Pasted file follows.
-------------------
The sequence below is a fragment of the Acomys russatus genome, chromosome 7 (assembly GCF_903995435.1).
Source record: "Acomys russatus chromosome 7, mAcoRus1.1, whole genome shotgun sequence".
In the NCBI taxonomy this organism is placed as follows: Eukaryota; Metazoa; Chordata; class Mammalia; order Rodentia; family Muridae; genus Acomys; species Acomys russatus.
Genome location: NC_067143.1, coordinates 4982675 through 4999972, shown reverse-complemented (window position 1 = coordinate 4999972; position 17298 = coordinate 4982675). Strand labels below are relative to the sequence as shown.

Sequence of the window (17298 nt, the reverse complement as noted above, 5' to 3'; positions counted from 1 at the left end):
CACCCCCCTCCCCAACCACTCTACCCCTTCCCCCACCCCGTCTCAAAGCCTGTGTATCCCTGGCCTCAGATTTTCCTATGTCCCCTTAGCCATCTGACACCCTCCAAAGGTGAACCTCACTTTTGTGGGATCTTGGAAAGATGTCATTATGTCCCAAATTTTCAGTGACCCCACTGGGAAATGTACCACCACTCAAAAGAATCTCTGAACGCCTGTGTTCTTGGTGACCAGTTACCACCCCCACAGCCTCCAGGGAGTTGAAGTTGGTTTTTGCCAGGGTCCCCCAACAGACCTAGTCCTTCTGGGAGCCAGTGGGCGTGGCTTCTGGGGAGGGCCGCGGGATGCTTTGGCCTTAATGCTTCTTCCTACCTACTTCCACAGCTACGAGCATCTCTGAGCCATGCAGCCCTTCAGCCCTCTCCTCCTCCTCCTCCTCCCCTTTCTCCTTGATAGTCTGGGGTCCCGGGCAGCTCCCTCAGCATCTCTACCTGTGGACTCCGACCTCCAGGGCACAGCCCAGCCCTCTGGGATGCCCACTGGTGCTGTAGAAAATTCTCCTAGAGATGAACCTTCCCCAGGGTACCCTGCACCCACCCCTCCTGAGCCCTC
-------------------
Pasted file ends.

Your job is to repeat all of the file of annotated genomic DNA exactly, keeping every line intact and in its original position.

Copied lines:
The sequence below is a fragment of the Acomys russatus genome, chromosome 7 (assembly GCF_903995435.1).
Source record: "Acomys russatus chromosome 7, mAcoRus1.1, whole genome shotgun sequence".
In the NCBI taxonomy this organism is placed as follows: Eukaryota; Metazoa; Chordata; class Mammalia; order Rodentia; family Muridae; genus Acomys; species Acomys russatus.
Genome location: NC_067143.1, coordinates 4982675 through 4999972, shown reverse-complemented (window position 1 = coordinate 4999972; position 17298 = coordinate 4982675). Strand labels below are relative to the sequence as shown.

Sequence of the window (17298 nt, the reverse complement as noted above, 5' to 3'; positions counted from 1 at the left end):
CACCCCCCTCCCCAACCACTCTACCCCTTCCCCCACCCCGTCTCAAAGCCTGTGTATCCCTGGCCTCAGATTTTCCTATGTCCCCTTAGCCATCTGACACCCTCCAAAGGTGAACCTCACTTTTGTGGGATCTTGGAAAGATGTCATTATGTCCCAAATTTTCAGTGACCCCACTGGGAAATGTACCACCACTCAAAAGAATCTCTGAACGCCTGTGTTCTTGGTGACCAGTTACCACCCCCACAGCCTCCAGGGAGTTGAAGTTGGTTTTTGCCAGGGTCCCCCAACAGACCTAGTCCTTCTGGGAGCCAGTGGGCGTGGCTTCTGGGGAGGGCCGCGGGATGCTTTGGCCTTAATGCTTCTTCCTACCTACTTCCACAGCTACGAGCATCTCTGAGCCATGCAGCCCTTCAGCCCTCTCCTCCTCCTCCTCCTCCCCTTTCTCCTTGATAGTCTGGGGTCCCGGGCAGCTCCCTCAGCATCTCTACCTGTGGACTCCGACCTCCAGGGCACAGCCCAGCCCTCTGGGATGCCCACTGGTGCTGTAGAAAATTCTCCTAGAGATGAACCTTCCCCAGGGTACCCTGCACCCACCCCTCCTGAGCCCTC